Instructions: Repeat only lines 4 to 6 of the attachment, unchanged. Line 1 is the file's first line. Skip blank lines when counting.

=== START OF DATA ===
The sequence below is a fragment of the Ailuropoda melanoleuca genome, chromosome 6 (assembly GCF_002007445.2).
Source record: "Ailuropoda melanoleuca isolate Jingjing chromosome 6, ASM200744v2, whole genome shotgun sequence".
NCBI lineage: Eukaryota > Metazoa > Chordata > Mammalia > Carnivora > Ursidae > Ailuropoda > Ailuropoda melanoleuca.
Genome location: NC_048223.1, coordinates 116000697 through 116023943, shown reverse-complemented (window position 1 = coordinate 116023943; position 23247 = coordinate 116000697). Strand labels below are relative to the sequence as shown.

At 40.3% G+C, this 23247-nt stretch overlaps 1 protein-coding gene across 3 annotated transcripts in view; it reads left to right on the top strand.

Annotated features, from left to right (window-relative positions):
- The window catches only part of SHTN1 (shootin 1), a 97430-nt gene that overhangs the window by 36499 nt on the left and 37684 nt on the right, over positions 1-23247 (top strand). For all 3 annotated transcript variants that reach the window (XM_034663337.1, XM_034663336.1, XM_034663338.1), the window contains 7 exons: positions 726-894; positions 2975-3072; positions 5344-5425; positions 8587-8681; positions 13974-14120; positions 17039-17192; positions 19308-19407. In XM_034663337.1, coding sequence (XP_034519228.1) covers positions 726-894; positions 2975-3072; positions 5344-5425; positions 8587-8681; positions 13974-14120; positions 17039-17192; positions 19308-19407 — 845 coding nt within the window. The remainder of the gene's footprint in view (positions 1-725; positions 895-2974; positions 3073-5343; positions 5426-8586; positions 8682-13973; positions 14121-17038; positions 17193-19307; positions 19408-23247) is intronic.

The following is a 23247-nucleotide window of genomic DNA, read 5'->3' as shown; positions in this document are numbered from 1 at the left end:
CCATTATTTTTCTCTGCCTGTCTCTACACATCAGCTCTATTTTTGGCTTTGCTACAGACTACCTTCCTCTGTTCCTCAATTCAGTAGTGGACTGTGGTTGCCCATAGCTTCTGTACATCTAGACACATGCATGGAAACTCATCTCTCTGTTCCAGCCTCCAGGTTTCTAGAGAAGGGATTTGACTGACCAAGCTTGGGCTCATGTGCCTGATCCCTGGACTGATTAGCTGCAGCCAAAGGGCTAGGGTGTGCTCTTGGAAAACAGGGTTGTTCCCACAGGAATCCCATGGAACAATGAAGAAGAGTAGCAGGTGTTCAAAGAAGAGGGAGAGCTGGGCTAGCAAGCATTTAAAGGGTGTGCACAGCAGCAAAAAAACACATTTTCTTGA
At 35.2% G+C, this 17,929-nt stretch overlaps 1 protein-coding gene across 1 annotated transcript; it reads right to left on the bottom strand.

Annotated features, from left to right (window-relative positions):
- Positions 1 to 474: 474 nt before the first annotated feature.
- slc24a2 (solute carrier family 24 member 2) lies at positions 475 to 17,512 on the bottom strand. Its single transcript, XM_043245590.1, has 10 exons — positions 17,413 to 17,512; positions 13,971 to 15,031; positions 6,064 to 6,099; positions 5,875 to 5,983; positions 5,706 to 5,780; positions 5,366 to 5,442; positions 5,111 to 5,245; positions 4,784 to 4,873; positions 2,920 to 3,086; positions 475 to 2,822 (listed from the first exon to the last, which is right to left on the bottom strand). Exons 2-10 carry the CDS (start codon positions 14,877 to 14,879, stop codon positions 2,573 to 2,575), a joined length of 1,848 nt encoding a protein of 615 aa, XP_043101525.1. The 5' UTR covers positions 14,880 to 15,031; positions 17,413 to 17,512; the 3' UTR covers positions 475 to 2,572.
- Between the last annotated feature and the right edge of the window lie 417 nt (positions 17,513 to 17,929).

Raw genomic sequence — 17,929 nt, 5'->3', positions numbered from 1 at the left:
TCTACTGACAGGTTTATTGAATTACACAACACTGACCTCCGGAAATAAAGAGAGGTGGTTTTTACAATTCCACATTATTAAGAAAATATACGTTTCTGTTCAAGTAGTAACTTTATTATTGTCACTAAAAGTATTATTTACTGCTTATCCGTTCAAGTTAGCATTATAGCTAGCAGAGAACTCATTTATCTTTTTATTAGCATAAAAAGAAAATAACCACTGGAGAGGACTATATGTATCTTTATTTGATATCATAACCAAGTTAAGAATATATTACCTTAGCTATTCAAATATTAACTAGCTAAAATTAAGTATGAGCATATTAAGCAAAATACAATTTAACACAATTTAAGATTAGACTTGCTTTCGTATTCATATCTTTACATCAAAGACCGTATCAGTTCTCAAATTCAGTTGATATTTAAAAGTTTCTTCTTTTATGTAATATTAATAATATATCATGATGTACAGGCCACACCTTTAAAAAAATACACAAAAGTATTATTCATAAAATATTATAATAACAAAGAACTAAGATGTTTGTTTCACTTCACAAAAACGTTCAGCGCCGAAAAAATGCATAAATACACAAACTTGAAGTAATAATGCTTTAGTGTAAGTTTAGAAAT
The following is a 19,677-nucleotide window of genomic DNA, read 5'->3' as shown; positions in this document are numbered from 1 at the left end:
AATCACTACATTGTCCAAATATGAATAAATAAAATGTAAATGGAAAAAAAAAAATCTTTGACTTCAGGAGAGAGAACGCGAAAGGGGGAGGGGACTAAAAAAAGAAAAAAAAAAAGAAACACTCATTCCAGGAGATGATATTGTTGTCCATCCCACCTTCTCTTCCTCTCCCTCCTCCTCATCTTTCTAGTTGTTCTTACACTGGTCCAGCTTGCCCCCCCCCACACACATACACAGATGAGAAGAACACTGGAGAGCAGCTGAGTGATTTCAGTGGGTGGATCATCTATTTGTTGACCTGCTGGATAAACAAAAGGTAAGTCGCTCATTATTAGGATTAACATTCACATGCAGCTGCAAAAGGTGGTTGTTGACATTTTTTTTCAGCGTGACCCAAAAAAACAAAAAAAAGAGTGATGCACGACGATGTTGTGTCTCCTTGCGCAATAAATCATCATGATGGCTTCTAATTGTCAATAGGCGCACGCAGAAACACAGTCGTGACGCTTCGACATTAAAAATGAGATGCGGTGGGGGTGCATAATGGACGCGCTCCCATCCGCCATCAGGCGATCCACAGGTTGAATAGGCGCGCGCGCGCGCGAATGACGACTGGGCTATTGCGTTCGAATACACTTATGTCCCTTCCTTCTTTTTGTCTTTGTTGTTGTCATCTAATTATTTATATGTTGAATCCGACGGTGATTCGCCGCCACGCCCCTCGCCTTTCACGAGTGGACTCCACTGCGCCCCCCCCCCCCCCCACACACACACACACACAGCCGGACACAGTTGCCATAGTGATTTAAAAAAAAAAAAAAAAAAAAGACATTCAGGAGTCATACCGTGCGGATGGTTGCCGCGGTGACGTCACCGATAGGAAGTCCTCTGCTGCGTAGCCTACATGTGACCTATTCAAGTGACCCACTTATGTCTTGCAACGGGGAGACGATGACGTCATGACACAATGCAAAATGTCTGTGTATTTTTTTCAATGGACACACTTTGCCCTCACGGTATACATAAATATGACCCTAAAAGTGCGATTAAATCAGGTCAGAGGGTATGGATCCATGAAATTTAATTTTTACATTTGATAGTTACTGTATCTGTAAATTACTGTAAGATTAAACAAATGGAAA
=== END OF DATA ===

Genome location: NC_048223.1, coordinates 116000697 through 116023943, shown reverse-complemented (window position 1 = coordinate 116023943; position 23247 = coordinate 116000697). Strand labels below are relative to the sequence as shown.

At 40.3% G+C, this 23247-nt stretch overlaps 1 protein-coding gene across 3 annotated transcripts in view; it reads left to right on the top strand.

Annotated features, from left to right (window-relative positions):